What a game! I am pretty sure I got some of the details for the middle part wrong, as it was such a slaughter on both sides. In the end, I had barely any models left, with the only meaningful stuff I had left being the Ravagore and Vayl, so if he had kept me from scoring once in between, I do not know how I could have ended the game against a fully-camping Asphyxious who had not lost a single wound that game. Needless to say, we both had a headache after the game.

Game 4: Blood Angels vs Chaos

In the fourth game, I played my Blood Angels versus Thierry’s amazing looking Chaos army, combining a Chaos Space Marine detachment with an allied Renegades and Heretics force. We played a Maelstrom mission, the one where you can steal your opponent’s ‘Secure Objective x’ cards if you could fulfil them before the opponent. I took lots of pictures, so I let them tell the story.


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My deployment and first turn advance. I planned to use the tanks to shield the infantry as long as possible. I should have switched the position of the Predator and Sicaran though, as the Sicaran could have hung back more. 

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Thierry’s deployment. His deployment zone was quite clustered. He had a Vindicator and Rhino with Marines at the bottom, a horde of Renegades, including 3 Rapiers with Laser Destroyers in the middle. The Warlord was a level 3 Chaos Sorcerer sitting in the Renegade units in the forest on top. He had two Hellblades in reserves too. An amazing-looking army.

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Turn 1, I drop 10 Tacticals with 3 flamers in front of his army, annihilating most of the command squad and a Renegade unit. The second drop pod lands next to the Leman Russ and 4 melta shots are enough to kill it.

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The Obliterator countercharges one combat squad and they spend four turns not hitting each other in melee, the other combat squad loses three models and the other two leg it. His Vindicator hits mine and the Sicaran, which also takes three Rapier hits. The Vindicator loses its cannon and the Sicaran is wrecked.

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The last drop pod lands and kills a Rapier and causes the crew to flee. The Assault Squad in the rear blows up the Chimera, but the passengers all survive. Two Scout squads with Shotguns outflank, one on each flank and they shoot a few Cultists. My Death Company murders the first Renegades squad on the top flank.

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The Renegades squad with the Sorcerer becomes invisible, then charges the Death Company, actually wiping them out over two rounds of combat.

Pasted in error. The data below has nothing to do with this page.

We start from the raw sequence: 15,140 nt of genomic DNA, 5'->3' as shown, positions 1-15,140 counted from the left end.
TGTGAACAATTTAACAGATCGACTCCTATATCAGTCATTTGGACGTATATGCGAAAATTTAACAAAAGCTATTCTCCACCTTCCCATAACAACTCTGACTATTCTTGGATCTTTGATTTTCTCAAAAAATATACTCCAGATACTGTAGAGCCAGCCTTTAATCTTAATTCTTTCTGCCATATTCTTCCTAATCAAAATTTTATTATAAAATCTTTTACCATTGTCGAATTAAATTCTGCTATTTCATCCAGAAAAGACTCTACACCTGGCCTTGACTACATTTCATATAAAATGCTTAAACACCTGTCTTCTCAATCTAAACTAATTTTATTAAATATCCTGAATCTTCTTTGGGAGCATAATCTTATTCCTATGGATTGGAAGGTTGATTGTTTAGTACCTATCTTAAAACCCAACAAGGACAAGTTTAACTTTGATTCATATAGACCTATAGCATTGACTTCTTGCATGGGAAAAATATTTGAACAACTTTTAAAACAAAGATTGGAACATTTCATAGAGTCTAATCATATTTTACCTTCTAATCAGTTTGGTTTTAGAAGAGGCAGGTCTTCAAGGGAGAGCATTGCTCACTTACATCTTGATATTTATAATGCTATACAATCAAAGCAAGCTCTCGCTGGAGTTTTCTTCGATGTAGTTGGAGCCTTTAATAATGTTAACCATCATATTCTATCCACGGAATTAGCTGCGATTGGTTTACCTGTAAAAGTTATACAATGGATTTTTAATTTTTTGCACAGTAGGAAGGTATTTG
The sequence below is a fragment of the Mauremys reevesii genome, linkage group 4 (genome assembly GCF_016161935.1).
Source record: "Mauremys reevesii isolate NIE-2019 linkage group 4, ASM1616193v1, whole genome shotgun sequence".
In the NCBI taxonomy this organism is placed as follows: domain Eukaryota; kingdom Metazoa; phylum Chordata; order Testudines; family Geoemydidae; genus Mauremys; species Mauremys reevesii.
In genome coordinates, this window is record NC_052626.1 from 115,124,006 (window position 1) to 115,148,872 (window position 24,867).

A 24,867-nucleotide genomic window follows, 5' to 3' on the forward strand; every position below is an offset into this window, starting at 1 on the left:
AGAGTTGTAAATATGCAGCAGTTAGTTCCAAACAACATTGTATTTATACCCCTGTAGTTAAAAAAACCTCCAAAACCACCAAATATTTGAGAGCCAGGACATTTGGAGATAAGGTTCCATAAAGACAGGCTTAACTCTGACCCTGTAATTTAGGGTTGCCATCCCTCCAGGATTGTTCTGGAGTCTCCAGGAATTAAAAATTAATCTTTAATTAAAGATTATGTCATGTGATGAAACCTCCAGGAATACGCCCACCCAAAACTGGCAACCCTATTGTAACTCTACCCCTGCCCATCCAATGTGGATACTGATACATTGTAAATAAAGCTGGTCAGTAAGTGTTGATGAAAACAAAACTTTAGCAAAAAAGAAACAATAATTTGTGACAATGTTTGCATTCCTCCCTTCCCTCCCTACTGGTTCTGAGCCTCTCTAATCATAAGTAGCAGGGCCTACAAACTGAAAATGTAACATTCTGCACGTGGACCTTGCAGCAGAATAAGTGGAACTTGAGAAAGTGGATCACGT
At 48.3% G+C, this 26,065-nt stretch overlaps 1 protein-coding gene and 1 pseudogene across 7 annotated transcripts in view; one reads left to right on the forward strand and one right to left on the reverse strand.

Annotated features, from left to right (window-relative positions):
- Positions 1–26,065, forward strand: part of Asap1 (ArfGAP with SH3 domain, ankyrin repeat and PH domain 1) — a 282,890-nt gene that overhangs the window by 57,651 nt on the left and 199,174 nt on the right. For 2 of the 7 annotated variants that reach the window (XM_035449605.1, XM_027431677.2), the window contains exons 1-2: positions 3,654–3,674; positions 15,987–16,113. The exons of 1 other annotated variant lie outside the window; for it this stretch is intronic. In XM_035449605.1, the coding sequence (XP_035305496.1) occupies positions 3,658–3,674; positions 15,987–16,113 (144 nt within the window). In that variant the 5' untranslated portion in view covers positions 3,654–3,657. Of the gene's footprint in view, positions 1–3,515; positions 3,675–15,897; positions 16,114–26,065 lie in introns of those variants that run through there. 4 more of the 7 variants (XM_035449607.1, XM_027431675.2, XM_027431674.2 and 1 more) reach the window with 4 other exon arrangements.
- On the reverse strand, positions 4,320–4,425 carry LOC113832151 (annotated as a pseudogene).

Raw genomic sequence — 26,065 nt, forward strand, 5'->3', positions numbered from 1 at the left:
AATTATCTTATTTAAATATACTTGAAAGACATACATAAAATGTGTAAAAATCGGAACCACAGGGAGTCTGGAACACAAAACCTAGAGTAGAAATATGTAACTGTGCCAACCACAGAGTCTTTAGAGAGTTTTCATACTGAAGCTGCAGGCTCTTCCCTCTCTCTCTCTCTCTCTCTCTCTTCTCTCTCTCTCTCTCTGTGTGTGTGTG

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The Chaos Marines wipe out the Scouts, meanwhile the Sanguinary Guard kills the Vindicator. In the end, the Sanguinary Guard kill the Marines, but lose the Librarian (Warlord) as he splits off to maximise Victory Points (I wanted to kill six units to gain d3+3 VPs for one card, obviously failing miserably and killing only 2) and is then machine-gunned by the Hellblades. The nearby Assault Squad killed the Renegades and the last gun crew from the Rapier unit.

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The Assault Squads kill the Icarus Quad Gun, but only after using it to down one of the Hellblades. The Super Renegades wipe out the Scout Squad and Lemartes on the top flank, but I manage to hold 3 objectives to gain 2 VPs, as well as holding objective 5 which is on one of my cards and two of Thierry’s. As his only remaining units are on top and mine at the bottom, we call it a day there as I have a 12-5 lead in points and he has no units left that are mobile enough to score multiple points per round.

This concludes our fourth battle report and this seems to be a good place to end my 100th post. Thank you all for reading my posts and keeping me motivated. I hope to keep up the good work and post more interesting articles as we go along.


Update: Renegades and Heretics army project, Codex Khorne Daemonkin and two games with Legion and

And we’re back!

The last few weeks have been quiet on the gaming front as I said in the last post, given that I spent most of the week looking after the dogs and the house while the wife is writing her Master’s dissertation and I also didn’t really get a lot of things done painting-wise.

However, I did manage to get some models built and have been working on my Renegades and Heretics list for 40k. During the last Make Love Not War event, Thierry and I had a discussion about the army in general and the units that are good in it and he opened my eyes to two units in the list that I hadn’t really paid attention to. The first unit is the Rapier Laser Destroyer platform which is a cool artillery unit that fires a twin-linked ordnance S9 AP2 shot for a sweet 20 points, though you need to add in Militia training for 10 points per unit and some extra troopers at 3 points each just to make the unit more accurate and survivable. And while you’re at it, you probably should also add an Aegis Defence Line to hide them behind. But given how cheap everything is in this list, I guess there is a case to be made to splurge out a few points to get a wall to hide behind.